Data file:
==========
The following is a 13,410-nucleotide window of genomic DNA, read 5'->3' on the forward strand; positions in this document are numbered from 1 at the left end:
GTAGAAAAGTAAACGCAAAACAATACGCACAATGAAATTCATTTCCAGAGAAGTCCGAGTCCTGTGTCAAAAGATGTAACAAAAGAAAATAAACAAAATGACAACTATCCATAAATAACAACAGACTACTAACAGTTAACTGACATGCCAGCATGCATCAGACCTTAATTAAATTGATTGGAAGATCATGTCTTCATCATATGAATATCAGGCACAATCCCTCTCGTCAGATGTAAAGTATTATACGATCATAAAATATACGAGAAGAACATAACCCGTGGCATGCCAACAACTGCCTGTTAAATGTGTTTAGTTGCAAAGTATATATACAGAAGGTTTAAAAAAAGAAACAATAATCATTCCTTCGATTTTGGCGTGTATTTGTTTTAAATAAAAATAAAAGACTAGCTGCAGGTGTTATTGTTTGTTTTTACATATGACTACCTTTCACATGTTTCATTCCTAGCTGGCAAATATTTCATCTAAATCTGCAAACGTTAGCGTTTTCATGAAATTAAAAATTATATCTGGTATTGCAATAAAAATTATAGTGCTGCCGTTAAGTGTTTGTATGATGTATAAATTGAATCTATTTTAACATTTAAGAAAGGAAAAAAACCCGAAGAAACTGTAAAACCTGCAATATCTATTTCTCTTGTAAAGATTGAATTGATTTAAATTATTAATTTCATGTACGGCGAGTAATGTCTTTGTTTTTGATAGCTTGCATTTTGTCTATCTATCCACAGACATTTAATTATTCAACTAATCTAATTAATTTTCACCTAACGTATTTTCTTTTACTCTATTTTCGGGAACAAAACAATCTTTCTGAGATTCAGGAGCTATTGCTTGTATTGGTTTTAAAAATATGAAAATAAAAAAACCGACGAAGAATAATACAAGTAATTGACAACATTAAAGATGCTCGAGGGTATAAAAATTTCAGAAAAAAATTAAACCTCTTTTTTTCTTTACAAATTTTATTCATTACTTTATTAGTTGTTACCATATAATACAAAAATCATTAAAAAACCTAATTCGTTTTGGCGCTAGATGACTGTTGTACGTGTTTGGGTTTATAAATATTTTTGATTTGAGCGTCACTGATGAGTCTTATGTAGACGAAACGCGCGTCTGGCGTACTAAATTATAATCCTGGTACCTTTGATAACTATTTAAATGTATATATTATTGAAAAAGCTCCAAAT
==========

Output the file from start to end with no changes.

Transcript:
The following is a 13,410-nucleotide window of genomic DNA, read 5'->3' on the forward strand; positions in this document are numbered from 1 at the left end:
GTAGAAAAGTAAACGCAAAACAATACGCACAATGAAATTCATTTCCAGAGAAGTCCGAGTCCTGTGTCAAAAGATGTAACAAAAGAAAATAAACAAAATGACAACTATCCATAAATAACAACAGACTACTAACAGTTAACTGACATGCCAGCATGCATCAGACCTTAATTAAATTGATTGGAAGATCATGTCTTCATCATATGAATATCAGGCACAATCCCTCTCGTCAGATGTAAAGTATTATACGATCATAAAATATACGAGAAGAACATAACCCGTGGCATGCCAACAACTGCCTGTTAAATGTGTTTAGTTGCAAAGTATATATACAGAAGGTTTAAAAAAAGAAACAATAATCATTCCTTCGATTTTGGCGTGTATTTGTTTTAAATAAAAATAAAAGACTAGCTGCAGGTGTTATTGTTTGTTTTTACATATGACTACCTTTCACATGTTTCATTCCTAGCTGGCAAATATTTCATCTAAATCTGCAAACGTTAGCGTTTTCATGAAATTAAAAATTATATCTGGTATTGCAATAAAAATTATAGTGCTGCCGTTAAGTGTTTGTATGATGTATAAATTGAATCTATTTTAACATTTAAGAAAGGAAAAAAACCCGAAGAAACTGTAAAACCTGCAATATCTATTTCTCTTGTAAAGATTGAATTGATTTAAATTATTAATTTCATGTACGGCGAGTAATGTCTTTGTTTTTGATAGCTTGCATTTTGTCTATCTATCCACAGACATTTAATTATTCAACTAATCTAATTAATTTTCACCTAACGTATTTTCTTTTACTCTATTTTCGGGAACAAAACAATCTTTCTGAGATTCAGGAGCTATTGCTTGTATTGGTTTTAAAAATATGAAAATAAAAAAACCGACGAAGAATAATACAAGTAATTGACAACATTAAAGATGCTCGAGGGTATAAAAATTTCAGAAAAAAATTAAACCTCTTTTTTTCTTTACAAATTTTATTCATTACTTTATTAGTTGTTACCATATAATACAAAAATCATTAAAAAACCTAATTCGTTTTGGCGCTAGATGACTGTTGTACGTGTTTGGGTTTATAAATATTTTTGATTTGAGCGTCACTGATGAGTCTTATGTAGACGAAACGCGCGTCTGGCGTACTAAATTATAATCCTGGTACCTTTGATAACTATTTAAATGTATATATTATTGAAAAAGCTCCAAAT